The visual language of The West Wing was often as dense as the verbal language. One traditional cutaway might tell three different stories. In this particular cutaway, we have a hostile press corps positioning to be called on by the press secretary in the foreground. In the midground, we see Donna and Margaret arrive with a look of confusion and concern for the President and their bosses. And in the deep background, we see on a live monitor what everyone is reacting to: C.J. being bombarded by questions.

We only had minutes before the sun came up to get a few very important shots of the President traveling in his limo. These were shot using a "poor man's process" in the Commerce Dept. parking lot. Our wonderful DP in Washington, D.C., Mike Mayers, who had no time to light this, resorted to holding an inky and running back-andforth along the side of the car, in the rain, to create the passing lights. This was the end of three long wet days and nights of shooting, and the exhaustion shows on Martin's face in this close-up, which fortunately helped illustrate the same feeling his character was having.

The juxtaposition of the next two shots dramatizes what we often tried to accomplish on this show. We were always looking for ways to expose the personal side of our characters by allowing the audience a peek behind the curtain—to reveal these public figures as regular, vulnerable human beings. Here in the first shot, we see C.J. in full control, standing higher than her subjects, patriotically framed by the colorful flags. She is commanding the room from the podium emblazoned with the Presidential seal. This is her professional side, which is also captured by the television cameras that were part of the press conference within the show.

The reverse shot voyeuristically through a doorway sees C.J. with the lights glaring in her eyes, silhouetted by the flags which now appear to imprison her, standing behind the empty, unimpressive podium. All of these elements help reveal the personal side of C.J., at this moment lonely, exposed and vulnerable. This view is only captured by our cameras, and not the cameras at the press briefing.

These two shots give the viewer a very different impression of the exact same moment.

We mostly used wider elements on the show. However, in this episode, I wanted to do a series of long-lens compression shots, referencing classic Western imagery. Inspired by the very familiar shot of the gang on horseback appearing on the horizon (as seen in Ford's The Searchers, Peckinpah's The Wild Bunch, George Roy Hill's Butch Cassidy and the Sundance Kid, etc.), we created a dramatic entrance for the motorcade in the back of the Department of Commerce.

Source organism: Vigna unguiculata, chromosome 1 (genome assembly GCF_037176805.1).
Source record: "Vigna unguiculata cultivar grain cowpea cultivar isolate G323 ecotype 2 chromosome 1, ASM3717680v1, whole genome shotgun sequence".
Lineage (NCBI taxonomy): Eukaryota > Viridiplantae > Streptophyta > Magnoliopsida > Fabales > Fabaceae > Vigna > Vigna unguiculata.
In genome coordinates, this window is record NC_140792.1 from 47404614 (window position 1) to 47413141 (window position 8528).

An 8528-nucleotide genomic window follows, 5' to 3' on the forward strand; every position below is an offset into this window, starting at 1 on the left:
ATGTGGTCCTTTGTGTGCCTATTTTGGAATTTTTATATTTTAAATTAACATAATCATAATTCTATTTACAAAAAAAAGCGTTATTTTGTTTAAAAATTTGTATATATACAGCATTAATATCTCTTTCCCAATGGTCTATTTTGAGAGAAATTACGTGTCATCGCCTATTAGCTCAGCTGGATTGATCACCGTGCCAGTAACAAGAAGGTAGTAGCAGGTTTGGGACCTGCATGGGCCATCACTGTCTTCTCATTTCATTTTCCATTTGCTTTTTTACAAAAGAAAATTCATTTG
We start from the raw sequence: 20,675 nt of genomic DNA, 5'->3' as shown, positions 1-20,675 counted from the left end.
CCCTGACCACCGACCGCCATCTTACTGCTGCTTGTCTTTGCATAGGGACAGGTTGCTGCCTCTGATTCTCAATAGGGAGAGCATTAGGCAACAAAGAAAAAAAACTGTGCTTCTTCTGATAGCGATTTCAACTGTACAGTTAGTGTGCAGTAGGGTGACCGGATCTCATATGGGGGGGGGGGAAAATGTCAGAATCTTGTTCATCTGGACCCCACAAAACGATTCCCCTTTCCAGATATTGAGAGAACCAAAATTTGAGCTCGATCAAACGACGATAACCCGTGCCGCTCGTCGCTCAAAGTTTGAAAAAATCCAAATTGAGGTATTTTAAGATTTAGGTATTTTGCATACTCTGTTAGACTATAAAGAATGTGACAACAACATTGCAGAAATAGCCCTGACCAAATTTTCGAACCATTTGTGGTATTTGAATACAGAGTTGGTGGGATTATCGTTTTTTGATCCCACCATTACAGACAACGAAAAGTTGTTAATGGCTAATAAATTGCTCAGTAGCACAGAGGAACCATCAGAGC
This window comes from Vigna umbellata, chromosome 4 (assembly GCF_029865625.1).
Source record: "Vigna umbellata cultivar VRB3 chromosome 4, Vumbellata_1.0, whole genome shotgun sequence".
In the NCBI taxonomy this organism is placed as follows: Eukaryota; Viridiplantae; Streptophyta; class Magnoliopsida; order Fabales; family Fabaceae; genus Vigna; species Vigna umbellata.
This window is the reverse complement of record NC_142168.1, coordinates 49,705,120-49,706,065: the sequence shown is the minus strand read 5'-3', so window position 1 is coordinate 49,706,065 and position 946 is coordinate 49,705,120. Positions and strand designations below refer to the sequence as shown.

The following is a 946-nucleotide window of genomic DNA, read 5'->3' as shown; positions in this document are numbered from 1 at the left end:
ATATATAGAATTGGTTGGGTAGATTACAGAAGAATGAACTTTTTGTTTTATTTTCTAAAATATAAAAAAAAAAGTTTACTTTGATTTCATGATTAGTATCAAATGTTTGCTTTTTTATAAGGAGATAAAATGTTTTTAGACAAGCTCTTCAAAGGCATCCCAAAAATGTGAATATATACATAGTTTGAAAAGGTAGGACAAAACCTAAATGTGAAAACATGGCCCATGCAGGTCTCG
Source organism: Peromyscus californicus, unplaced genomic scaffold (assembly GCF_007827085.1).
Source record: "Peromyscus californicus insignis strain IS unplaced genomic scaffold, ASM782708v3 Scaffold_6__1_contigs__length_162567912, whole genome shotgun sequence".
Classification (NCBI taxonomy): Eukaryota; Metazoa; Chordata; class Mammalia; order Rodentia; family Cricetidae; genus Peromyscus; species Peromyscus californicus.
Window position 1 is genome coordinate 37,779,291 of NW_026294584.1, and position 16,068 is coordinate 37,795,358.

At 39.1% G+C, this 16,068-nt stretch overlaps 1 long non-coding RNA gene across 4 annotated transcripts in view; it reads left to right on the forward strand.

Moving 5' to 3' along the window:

In another shot (as seen in Leone's A Fistful of Dollars, Eastwood's Pale Rider and Kasdan's Wyatt Earp), we borrowed an equally familiar image-panning up from determined feet to the faces of our heroes on the way to the gunfight. Instead of dust, boots and cowboys, we had shiny floors, Florsheims and politicians.

The final shots of this episode might be my favorite of the whole series. The setup is that, ever since President Bartlet was a child, whenever he had decided to do something, he would stick his hands in his pockets, look away and smile. So we needed a shot of that very action which culminates with his hands at the podium. I wanted it to be choreographed in one 180-degree, slow Steadicam move. Compared to some of the other shots we had accomplished, this was not incredibly difficult. But what makes it so special to me is the very last frame (#15). I had asked the grips to build a flagpole in the courtyard so that an American flag would be visible from the secondstory window.

We had rain towers hitting it and a Ritter fan blowing it. My hope was that we might catch a glimpse of it in the background. But miraculously, on the take when the Steadicam move was just perfect, the flag fluttered exactly at the last moment of the shot—filling the whole background frame. I have always felt it symbolized our enormous good fortune to work on this show. As Thomas Jefferson said, "I am a great believer in luck and I find the harder I work the more I have of it."

(Photos: (top) Scott Council; Screenpulls: Warner Home Video)